[0092] R1,s experiments require the selective inversion of one resonance of the ligand. This technique has been used to characterize the binding of known ligands. Although these experiments have not been used in NMR screening because of the problems of achieving selectivity for a large library of chemically diverse compounds, they are particularly suited for performing HTS NMR screening with competition binding experiments. In these experiments it is sufficient to selectively invert always the same resonance of the reference molecule. Owing to the fact that the reference molecule is in excess compared to the protein and the molecule is a weak to medium affinity ligand, the observed chemical shift of the ligand resonances corresponds to the chemical shift of the free ligand. This permits the acquisition of the experiments in automation mode using the same excitation frequency for the selective inversion. For maximum sensitivity of the experiment the resonance to be selectively inverted should be chosen from among the ligand resonances that display the largest difference of R1,s in the free and bound state. When possible, a singlet is preferred to obtain greater intensity and reduced problems of overlap. It should be pointed out the even in the presence of overlap it is possible to detect ligands both in the R2 and R1,s experiments. In these particular cases it is necessary to record the same experiments also for the mixture in the absence of the reference compound. Subtraction of the spectra in the presence and absence of the reference compound permits one to ascertain the presence or not of a ligand.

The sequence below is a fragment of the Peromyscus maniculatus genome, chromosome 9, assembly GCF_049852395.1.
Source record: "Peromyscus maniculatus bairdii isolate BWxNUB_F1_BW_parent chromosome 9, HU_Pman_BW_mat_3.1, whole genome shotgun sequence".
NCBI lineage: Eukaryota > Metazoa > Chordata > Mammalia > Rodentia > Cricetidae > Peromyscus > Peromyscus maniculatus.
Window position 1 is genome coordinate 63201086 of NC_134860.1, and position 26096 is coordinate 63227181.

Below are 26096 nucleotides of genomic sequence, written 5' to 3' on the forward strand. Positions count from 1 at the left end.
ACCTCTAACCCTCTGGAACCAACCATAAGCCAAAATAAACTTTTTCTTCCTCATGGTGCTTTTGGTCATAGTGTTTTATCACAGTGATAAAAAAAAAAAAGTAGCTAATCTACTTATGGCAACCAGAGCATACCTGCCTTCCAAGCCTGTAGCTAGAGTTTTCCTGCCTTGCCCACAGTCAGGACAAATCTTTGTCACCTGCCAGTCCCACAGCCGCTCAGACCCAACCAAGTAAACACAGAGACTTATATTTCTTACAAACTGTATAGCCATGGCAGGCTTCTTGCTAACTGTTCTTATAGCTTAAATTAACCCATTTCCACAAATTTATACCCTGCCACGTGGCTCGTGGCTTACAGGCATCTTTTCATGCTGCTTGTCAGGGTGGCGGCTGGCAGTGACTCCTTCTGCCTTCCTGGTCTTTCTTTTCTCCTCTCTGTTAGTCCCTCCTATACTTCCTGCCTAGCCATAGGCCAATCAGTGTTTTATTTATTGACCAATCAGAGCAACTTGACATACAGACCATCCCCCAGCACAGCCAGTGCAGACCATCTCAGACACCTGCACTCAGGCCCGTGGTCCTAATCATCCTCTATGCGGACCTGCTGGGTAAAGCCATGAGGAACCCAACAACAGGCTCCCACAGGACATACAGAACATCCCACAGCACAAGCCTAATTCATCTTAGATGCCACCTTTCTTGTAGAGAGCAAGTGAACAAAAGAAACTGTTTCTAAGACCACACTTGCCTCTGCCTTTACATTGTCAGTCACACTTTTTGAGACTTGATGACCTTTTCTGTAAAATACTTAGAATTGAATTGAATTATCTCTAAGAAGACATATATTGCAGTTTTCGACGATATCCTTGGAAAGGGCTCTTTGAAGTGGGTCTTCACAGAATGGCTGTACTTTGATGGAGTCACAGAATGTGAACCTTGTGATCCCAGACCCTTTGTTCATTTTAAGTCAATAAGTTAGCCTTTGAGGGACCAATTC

[0093] The titration experiments are performed either by keeping the protein concentration fixed and varying the reference compound concentration or by keeping the ligand concentration fixed and varying the protein concentration.